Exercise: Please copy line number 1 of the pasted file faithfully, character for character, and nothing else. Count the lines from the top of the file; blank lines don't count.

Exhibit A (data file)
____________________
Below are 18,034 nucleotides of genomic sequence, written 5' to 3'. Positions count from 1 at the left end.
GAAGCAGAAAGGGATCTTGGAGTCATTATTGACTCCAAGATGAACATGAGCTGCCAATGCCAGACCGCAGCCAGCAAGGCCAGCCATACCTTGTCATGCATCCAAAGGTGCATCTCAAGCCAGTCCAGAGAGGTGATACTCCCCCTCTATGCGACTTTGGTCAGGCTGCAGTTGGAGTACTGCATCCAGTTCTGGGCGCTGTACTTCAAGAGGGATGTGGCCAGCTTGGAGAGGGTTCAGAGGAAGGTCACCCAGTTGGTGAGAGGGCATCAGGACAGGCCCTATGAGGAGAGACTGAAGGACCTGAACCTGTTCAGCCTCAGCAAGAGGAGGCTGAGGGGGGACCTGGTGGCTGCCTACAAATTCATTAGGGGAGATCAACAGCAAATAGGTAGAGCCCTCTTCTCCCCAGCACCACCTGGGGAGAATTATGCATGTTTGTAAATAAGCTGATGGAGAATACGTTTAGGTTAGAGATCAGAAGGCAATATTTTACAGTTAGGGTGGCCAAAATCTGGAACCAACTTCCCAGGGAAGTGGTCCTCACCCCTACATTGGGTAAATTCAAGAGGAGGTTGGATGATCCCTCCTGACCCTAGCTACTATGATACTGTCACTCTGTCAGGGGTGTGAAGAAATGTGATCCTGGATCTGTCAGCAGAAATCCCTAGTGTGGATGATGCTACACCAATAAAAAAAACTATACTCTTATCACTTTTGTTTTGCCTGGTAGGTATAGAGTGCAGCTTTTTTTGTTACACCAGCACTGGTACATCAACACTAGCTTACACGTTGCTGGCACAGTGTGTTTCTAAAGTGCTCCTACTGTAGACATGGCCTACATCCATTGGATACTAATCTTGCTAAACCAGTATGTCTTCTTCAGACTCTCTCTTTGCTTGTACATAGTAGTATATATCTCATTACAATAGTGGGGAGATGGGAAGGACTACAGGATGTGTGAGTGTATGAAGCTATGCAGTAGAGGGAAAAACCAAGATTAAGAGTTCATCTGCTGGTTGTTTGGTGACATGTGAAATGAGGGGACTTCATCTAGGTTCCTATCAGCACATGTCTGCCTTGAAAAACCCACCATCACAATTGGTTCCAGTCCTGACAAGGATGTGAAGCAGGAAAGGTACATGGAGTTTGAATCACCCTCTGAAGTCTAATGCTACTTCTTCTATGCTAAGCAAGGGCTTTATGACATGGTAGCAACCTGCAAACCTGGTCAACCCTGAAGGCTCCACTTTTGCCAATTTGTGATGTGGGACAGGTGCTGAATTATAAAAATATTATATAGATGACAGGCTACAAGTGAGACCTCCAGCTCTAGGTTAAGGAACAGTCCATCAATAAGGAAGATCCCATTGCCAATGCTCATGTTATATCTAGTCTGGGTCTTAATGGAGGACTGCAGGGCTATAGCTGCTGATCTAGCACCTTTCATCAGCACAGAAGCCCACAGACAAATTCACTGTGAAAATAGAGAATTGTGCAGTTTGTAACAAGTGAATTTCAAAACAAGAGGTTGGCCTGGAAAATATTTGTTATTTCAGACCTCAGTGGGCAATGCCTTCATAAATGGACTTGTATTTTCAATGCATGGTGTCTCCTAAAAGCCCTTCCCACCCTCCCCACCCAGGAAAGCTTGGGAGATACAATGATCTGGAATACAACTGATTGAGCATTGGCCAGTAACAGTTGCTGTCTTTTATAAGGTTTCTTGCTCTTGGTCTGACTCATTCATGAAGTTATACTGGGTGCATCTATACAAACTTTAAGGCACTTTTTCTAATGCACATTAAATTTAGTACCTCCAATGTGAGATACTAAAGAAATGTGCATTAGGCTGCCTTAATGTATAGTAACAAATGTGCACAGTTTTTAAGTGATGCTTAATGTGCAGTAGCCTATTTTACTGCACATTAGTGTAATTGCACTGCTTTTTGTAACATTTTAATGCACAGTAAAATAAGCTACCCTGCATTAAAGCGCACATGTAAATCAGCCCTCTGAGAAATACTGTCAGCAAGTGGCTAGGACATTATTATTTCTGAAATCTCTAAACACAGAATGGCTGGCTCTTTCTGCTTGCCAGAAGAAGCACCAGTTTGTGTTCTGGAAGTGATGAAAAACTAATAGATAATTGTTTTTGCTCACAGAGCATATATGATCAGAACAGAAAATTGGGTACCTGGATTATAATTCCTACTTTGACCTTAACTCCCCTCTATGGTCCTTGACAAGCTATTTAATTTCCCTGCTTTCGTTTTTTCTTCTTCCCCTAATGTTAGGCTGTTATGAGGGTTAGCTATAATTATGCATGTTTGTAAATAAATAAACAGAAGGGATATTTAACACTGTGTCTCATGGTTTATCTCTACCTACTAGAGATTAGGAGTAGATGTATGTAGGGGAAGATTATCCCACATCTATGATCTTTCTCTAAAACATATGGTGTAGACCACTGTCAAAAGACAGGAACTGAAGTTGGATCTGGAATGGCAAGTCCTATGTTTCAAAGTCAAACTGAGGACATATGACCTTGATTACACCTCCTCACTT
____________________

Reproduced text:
Below are 18,034 nucleotides of genomic sequence, written 5' to 3'. Positions count from 1 at the left end.